View Full Version : Environment: Aerial Race Scene

07 July 2003, 08:23 PM
I built this floating/flying "checkpoint" for an aerial race between a GeeBee Racer ( and another plane which I haven't modeled yet.

The checkpoint is going to be floating in the air, high between the clouds, and gently bobbng up and down (each side moves independently of the other, and the sign itself stays centered).

Anyway, I don't have much experience in compositing a picture from many different elements and I was wondering if anyone can give me some tips on how to make the checkpoint look like it actually is flying in the sky. Right now it feels like I just glued two seperate images on top of each other (which is what I did).

I am guessing I need to maybe play with the color of the shadows on the checkpoint, and try different lights, but I really don't know where to begin... :shrug: I am sure someone with more experience in this area can really point me in the right way.

Any other suggestions would also be appreciated, including suggestions for an alternate color scheme for the checkpoint (I don't like this 1 so much).

P.S. I am aware that there is too much black in the blurred propellor, I am trying to solve that already.


07 July 2003, 09:45 PM
well, Im not an expert but, the light of the signal is blue, and the sky is blue too, maybe with orange or red so the airplane pilots can read better the signal, also maybe a little smoke particles under de turbines can help.


07 July 2003, 09:44 PM
:shame: Shame! Shame on me, for not updating for so long!

I changed the clouds, played around with the color of the lights and also went with a classic key/fill/back light setting. I think it looks much better now, but I would love to hear some opinions!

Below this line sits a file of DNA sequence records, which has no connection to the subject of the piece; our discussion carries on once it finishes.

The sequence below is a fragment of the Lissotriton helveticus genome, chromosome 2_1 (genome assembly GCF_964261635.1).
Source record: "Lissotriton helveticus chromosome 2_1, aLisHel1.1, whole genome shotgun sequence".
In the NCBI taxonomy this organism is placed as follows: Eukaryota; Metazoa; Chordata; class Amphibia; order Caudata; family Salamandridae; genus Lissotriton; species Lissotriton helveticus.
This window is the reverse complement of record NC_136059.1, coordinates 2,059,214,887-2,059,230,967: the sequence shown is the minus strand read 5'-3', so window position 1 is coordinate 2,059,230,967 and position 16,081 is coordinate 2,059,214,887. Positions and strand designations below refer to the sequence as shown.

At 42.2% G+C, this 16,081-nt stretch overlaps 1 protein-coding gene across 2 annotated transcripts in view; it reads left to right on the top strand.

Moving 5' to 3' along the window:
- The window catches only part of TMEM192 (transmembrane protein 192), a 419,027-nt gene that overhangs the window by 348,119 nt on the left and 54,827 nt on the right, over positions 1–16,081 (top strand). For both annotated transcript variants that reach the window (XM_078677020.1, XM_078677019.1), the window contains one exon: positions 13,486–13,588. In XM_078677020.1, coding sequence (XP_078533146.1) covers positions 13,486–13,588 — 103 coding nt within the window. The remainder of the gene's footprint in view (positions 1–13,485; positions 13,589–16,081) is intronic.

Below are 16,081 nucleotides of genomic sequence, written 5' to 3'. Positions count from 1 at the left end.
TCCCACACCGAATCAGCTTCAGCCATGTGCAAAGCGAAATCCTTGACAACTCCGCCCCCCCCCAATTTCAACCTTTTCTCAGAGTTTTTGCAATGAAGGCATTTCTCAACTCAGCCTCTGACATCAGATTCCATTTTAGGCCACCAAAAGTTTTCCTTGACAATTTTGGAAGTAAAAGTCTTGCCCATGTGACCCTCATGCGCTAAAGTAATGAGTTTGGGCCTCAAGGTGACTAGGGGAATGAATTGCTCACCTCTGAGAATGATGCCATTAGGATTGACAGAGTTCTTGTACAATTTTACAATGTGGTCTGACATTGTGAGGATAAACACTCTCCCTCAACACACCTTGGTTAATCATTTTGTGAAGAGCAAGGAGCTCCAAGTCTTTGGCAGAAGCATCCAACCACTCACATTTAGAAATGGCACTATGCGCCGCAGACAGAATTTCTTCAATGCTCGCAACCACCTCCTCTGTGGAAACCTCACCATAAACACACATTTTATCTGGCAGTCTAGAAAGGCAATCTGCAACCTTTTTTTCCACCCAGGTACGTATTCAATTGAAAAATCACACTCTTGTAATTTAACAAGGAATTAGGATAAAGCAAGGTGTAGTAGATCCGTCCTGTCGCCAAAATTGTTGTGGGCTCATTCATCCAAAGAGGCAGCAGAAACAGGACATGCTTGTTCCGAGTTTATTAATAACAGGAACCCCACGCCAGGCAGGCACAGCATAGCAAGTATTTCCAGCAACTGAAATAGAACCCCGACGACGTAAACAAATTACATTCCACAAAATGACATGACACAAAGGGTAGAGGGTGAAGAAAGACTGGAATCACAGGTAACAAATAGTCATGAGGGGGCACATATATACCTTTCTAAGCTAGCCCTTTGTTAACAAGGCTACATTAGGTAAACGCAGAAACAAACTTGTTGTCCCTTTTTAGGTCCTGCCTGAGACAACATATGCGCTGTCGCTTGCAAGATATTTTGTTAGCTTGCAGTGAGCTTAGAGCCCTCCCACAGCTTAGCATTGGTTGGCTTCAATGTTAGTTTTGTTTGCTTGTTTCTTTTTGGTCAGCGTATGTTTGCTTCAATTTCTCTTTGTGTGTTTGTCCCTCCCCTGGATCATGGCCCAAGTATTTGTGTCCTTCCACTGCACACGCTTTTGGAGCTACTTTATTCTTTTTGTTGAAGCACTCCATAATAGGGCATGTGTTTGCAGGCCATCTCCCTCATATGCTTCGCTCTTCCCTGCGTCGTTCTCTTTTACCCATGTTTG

plaguelord - I took your advice to heart and changed the color of the neon, I hope it looks better now.

07 July 2003, 10:02 PM
Honestly, the previous lighting setup looked better for me..... where is the faint smoke of the turbines?

07 July 2003, 10:34 PM
Apollux - Is it the new colors of the checkpoints that you don't like, or the way they are lit?
As for the smoke... I am going to add some smoke or perhaps a heat haze there in post.

07 July 2003, 11:28 PM
The color of the sign is better right now, but the color of the turbines was better before

.... what I am complaining about is that the prevous lighting setup casted more hard shadows... the current cast very soft and 'filled' shadows... on a day light (and open sky) scene that is unlikely to happend, don't you think?

However, on the first setup one can nothic on shadow form a helix..... never never never on the real life one could cacht the shadow of something that is spinning so fast :shrug:

07 July 2003, 06:18 PM
My thinking is that something which is above the clouds, would have a more diffused look... Because bounced light from the blanket of clouds under it is serving as a big fill light which will diffuse the shadows, no?
It isn't very clear in this picture, but the next shots will show that the entire scene is over a blanket of clouds.

As for the color of what I call the 2 "lifters" on the sides, I am considering changing them back to their original color like you said... It seems like I am the only one who likes the new colors...

And as for the shadows from the propellor, I removed them... It was just an oversight on my part in the original render.